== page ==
Purple Toe Syndrome

The development of a painful purple discoloration of the toes and the sides of the feet is referred to as “purple toe syndrome”. Occasionally, the hands can also be involved and a net-like skin rash on the abdomen and legs can occur. This unusual and rare syndrome may occur within the first few weeks of starting warfarin therapy. It rarely occurs later.

The symptoms are caused when clumps of cholesterol float downstream in the blood vessels and become lodged in the smaller vessels of the feet or hands.1 The extent of the symptoms depends on the size of the blocked vessel and to what degree it becomes blocked by the cholesterol crystal. The larger the vessel and higher degree of blockage, the more severe the symptoms and potential complications. Patients at highest risk for developing this syndrome are those with severe atherosclerosis, otherwise known as hardening of the arteries.2 Atherosclerosis occurs from cholesterol building up in the lining of the arteries; yet another good reason to keep cholesterol under good control. It should be noted that this syndrome can also occur in patients who are not taking warfarin.2 The overall risk of developing this syndrome is low.3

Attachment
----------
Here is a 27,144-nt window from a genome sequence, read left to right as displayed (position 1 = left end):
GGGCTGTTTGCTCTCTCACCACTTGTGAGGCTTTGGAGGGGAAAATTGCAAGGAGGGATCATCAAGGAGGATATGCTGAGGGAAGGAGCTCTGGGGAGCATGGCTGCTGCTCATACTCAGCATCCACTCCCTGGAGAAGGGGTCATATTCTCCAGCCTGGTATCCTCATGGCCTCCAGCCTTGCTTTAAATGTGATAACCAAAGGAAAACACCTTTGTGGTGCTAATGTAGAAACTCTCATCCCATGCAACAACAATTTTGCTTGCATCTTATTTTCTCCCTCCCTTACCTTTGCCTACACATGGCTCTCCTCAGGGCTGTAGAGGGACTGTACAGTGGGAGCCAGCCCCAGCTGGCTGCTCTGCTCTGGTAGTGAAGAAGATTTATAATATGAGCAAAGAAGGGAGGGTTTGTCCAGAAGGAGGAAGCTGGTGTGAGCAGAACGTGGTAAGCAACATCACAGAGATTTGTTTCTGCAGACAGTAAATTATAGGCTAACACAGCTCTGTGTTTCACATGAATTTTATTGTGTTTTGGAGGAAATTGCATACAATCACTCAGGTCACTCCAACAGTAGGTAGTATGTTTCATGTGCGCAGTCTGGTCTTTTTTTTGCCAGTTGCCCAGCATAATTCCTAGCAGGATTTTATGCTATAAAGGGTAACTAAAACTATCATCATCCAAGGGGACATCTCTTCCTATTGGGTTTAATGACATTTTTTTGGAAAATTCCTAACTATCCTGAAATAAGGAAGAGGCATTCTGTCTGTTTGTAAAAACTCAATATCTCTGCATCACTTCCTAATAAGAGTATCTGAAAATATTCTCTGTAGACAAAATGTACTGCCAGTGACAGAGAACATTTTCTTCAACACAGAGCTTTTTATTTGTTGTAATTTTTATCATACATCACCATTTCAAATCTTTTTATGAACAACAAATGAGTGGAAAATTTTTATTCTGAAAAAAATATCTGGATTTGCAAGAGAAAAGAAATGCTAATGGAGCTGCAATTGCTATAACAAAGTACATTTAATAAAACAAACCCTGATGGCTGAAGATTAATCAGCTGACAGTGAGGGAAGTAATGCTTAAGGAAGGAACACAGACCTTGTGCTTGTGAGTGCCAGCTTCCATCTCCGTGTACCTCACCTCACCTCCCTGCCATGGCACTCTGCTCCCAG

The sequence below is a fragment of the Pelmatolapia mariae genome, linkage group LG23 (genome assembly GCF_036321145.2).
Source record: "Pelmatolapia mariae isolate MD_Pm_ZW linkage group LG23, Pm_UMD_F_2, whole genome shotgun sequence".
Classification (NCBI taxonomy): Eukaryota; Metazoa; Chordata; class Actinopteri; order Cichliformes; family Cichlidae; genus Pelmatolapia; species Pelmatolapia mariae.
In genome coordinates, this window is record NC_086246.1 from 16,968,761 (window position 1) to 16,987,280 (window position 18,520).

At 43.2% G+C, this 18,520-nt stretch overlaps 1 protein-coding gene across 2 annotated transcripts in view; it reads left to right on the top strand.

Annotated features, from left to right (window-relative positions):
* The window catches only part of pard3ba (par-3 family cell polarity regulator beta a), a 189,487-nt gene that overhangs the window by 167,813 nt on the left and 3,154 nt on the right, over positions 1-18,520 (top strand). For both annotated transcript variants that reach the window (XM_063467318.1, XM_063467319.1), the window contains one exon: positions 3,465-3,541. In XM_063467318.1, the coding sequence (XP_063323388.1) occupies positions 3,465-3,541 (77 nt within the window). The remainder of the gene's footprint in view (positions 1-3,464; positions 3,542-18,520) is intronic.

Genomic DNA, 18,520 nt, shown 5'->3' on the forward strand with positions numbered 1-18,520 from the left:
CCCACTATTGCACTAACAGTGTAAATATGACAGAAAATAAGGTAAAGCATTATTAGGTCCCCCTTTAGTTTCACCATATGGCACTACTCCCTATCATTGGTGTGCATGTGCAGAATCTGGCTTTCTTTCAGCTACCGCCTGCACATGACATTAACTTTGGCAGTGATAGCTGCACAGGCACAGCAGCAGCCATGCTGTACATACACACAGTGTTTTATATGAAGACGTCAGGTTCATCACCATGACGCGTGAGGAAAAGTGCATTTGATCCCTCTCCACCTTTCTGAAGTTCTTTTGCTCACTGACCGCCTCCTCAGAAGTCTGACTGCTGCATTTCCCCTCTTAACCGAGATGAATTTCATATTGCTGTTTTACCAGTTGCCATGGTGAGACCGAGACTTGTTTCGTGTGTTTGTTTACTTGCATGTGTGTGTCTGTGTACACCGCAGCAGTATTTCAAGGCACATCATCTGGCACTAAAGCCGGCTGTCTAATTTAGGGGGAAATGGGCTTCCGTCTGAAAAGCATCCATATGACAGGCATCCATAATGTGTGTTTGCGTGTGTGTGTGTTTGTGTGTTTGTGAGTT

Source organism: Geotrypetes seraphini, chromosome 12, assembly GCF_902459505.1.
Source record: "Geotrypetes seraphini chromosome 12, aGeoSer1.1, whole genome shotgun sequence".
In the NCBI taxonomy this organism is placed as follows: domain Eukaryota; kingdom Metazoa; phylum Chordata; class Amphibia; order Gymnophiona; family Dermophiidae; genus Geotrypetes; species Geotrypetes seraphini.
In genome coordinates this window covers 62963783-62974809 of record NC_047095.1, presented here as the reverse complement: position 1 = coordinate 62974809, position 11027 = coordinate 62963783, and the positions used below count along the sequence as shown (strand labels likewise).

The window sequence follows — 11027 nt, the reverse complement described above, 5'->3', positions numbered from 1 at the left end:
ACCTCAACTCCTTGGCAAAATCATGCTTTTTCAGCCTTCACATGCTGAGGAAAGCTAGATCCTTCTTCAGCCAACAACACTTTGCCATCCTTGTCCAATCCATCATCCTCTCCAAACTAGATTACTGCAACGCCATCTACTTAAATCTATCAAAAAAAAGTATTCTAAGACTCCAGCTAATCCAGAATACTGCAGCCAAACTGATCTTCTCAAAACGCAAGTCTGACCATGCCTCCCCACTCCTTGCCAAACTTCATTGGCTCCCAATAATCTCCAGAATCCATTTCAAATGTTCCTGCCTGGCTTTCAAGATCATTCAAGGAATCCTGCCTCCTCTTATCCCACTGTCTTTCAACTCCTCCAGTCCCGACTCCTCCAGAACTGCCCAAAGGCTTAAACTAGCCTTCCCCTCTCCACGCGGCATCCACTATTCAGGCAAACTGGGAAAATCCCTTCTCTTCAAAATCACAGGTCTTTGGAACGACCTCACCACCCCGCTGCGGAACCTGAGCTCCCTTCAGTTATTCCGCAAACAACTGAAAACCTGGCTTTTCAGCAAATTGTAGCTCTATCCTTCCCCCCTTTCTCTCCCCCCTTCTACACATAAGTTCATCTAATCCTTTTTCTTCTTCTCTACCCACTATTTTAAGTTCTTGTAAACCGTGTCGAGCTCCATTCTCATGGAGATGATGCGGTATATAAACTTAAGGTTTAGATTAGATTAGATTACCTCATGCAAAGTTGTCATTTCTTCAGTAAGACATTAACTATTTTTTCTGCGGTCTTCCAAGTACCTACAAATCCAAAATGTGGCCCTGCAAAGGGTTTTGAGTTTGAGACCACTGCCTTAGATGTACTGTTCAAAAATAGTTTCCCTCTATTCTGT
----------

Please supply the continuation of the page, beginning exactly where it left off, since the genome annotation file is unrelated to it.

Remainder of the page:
The treatment of choice is to stop the warfarin, if the patient is currently taking warfarin. This typically leads to complete disappearance of the “purple toe syndrome” over the next few weeks.2 Usually, there is no long-term damage. If the symptoms are mild and the warfarin cannot be stopped, close monitoring of the symptoms should be performed. Development of this syndrome may be a warning sign of a more severe issue with atherosclerosis and should be evaluated further. A number of other medical conditions can cause purple toes. If you believe you are developing any symptoms, talk to your doctor.

  1. Hirschmann JV, Raugi GJ. Blue (or purple) toe syndrome. J Am Acad Dermatol. 2009 Jan;60(1):1-20; quiz 21-2.
  2. Itzhak Kronzon, MD; Muhamed Saric, MD, PhD. Contemporary Reviews in Cardiovascular Medicine; Cholesterol Embolization Syndrome. Circulation. 2010; 122: 631-641.
  3. Hyman BT, Landas SK, Ashman RF, Schelper RL, Robinson RA. Warfarin-related purple toe syndrome and cholesterol microembolization. Am J Med. 1987; 82: 1233–1237.